Minister for Justice Helen McEntee and junior ministers Thomas Byrne and Damian English are no doubt facing questions about this locally.

"As local TDs we have a duty on behalf of the people of Meath to listen carefully to the advice of the professionals who are on the coal face of delivery," explained Meath East Fianna Fáil TD Thomas Byrne.

"I can't pre-empt what the medical professionals’ advice will be, however, I am certain more people will attend Navan than before, and more procedures will be done," he said.

"My mission is to have a comprehensive range of services as close to the patient as possible. Navan will have a critical role in the region in the future, I have no doubt about it."

However, the closure of emergency department services has caused trouble for politicians before, looking back to 2011 and what happened in Roscommon.

Roscommon town

The closure of the emergency department polarised the community there.

Fine Gael’s Frank Feighan came under fire from constituents when he voted in favour of replacing Roscommon with an urgent care unit and an out-of-hours GP service.

His colleague Denis Naughten lost the party whip for voting against Fine Gael on the issue. Mr Feighan decided not to run at the next election.

Now, 11 years later and a TD representing Sligo-Leitrim, it is clear Mr Feighan feels vindicated in the stance he took on Roscommon hospital.

"Consultants say the hospital is now much safer because of the changes that have taken place there. Not one person has died because of its downgrading," he said.

"Roscommon is a model of what hospitals should be. There has been huge investment in the air ambulance service and hundreds of lives have been saved."

Whatever happens next, it is clear the local community in Navan are more worried now than they ever were before.

A spokesperson for Mr Donnelly said the minister is acutely aware that proposed changes can be the cause of worry for local communities.

He said engagement is crucial and he asked the HSE to pause any planned changes to allow an engagement process to take place.

The spokesperson said it is in that context a meeting is planned with elected representatives, on behalf of local people.

Connolly Hospital in Blanchardstown is 34 minutes away from Navan, while Our Lady of Lourdes Hospital in Drogheda is 30 minutes away, according to Google Maps. All have round-the-clock emergency departments.

'Our proximity to Navan A&E gave our stories good outcomes'

However, for people like Mary Marshall having a hospital close by is important.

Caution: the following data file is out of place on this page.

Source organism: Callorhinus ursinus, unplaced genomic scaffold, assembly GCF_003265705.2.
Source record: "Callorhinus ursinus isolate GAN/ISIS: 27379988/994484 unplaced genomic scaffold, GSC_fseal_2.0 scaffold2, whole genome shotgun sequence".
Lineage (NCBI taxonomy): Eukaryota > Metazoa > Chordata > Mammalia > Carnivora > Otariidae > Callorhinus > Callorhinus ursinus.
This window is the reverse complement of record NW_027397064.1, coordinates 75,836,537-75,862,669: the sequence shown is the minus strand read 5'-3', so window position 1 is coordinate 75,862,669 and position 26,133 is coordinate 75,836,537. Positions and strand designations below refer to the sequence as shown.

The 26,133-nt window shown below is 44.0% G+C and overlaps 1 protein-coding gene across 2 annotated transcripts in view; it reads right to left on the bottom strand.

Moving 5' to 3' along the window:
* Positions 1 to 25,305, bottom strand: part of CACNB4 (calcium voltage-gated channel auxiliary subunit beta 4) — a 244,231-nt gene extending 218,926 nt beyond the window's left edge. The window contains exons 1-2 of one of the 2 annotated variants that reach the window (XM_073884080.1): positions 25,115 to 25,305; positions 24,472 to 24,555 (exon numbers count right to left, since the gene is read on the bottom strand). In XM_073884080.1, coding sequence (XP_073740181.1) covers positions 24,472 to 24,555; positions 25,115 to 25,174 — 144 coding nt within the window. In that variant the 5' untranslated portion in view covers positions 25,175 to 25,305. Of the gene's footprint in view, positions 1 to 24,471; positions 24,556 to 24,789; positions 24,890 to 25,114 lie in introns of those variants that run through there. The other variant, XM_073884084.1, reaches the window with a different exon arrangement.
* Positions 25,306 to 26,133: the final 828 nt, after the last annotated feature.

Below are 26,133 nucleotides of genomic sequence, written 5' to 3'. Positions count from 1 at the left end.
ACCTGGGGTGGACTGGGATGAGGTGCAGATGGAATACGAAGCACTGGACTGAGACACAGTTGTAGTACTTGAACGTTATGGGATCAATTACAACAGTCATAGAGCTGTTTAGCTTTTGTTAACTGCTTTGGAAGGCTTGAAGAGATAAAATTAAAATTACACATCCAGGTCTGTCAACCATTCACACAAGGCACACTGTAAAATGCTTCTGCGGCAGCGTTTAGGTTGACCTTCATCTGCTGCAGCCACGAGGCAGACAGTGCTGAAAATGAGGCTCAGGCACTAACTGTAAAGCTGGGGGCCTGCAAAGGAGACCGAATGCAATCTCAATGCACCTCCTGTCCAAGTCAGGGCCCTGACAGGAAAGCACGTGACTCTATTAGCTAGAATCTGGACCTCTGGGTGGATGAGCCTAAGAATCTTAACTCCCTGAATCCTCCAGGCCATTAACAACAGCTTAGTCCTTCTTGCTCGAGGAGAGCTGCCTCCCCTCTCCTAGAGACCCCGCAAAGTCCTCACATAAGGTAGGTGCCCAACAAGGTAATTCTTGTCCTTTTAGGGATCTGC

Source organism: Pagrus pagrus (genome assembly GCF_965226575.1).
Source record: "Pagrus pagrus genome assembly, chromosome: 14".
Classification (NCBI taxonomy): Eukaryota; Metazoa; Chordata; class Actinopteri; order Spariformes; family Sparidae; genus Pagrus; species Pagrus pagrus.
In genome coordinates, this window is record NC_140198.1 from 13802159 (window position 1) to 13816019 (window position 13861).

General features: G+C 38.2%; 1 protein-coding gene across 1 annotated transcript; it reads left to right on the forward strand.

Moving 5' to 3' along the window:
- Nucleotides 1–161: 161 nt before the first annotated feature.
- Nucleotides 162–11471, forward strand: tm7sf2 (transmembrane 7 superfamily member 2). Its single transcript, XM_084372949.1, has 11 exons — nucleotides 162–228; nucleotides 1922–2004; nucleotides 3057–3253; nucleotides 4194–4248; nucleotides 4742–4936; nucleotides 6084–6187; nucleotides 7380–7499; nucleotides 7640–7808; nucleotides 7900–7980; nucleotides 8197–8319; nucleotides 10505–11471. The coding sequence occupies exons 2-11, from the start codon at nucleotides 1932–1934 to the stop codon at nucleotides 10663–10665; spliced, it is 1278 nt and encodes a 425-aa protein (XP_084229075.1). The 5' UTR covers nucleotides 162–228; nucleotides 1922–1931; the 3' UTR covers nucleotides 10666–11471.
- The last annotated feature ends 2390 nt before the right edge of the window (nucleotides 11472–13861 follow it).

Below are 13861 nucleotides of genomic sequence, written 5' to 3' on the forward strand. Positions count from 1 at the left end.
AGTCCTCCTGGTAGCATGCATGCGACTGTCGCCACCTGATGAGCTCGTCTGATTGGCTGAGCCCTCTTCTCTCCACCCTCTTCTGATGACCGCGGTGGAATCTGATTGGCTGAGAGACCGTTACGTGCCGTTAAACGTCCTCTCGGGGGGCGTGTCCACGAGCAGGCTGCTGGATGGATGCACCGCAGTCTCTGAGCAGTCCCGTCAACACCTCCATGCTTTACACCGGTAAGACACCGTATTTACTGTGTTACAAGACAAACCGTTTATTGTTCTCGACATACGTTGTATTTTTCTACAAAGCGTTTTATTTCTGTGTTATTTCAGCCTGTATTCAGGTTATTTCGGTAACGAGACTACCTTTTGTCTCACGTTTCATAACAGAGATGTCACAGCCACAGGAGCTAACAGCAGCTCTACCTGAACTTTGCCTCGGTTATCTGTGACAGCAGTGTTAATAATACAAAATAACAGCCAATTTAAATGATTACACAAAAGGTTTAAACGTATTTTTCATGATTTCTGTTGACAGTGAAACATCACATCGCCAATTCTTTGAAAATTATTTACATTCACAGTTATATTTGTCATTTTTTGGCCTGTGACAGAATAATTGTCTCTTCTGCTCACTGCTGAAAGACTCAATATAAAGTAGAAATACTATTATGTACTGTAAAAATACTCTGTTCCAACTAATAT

The Navan woman was a patient at the emergency department five weeks ago, after presenting with symptoms of a mild stroke.

"I witnessed people who were extremely ill, who were being looked after and they needed immediate care," she said.

"My worry if it closes, what is going to happen to these people in the future?" she added.

Over the years, Mary’s father and father-in-law also attended the unit for treatment.

"I’ve no doubt that it was Navan A&E, and our proximity to it, that gave our three stories the three good outcomes we had," she said.

"Had we been further away, I do not know how it would have panned out. Navan A&E is certainly saving lives. Now we have to save Navan A&E."

The meeting in under two weeks' time is expected to spell out plans for the future of the hospital.

A statement from the Ireland East Hospital Group, which Navan is part of, said any proposed changes to the Accident and Emergency Department in Our Lady’s Hospital, Navan will only be undertaken in a planned and orderly manner, involving engagement with all the relevant stakeholders.

Sinn Féin TD for Meath West Johnny Guirke is hoping for definitive answers from the Minister for Health and the HSE.

"I’m hoping the Minister and HSE management will tell us there will be no downgrading of the A&E at the hospital and they will put additional resources into the service," he said.

Meath East Sinn Féin TD Darren O’Rourke is also hoping for clarity.

"Meath has a growing population and other hospitals are already operating beyond capacity," he said.

"The suggestion that Navan Hospital is unsafe or that there is no alternative to closing these essential facilities is simply false. The minister and the HSE have options," he said.

However, others disagree. One way or another, this long running story looks set to come to a head in the coming weeks.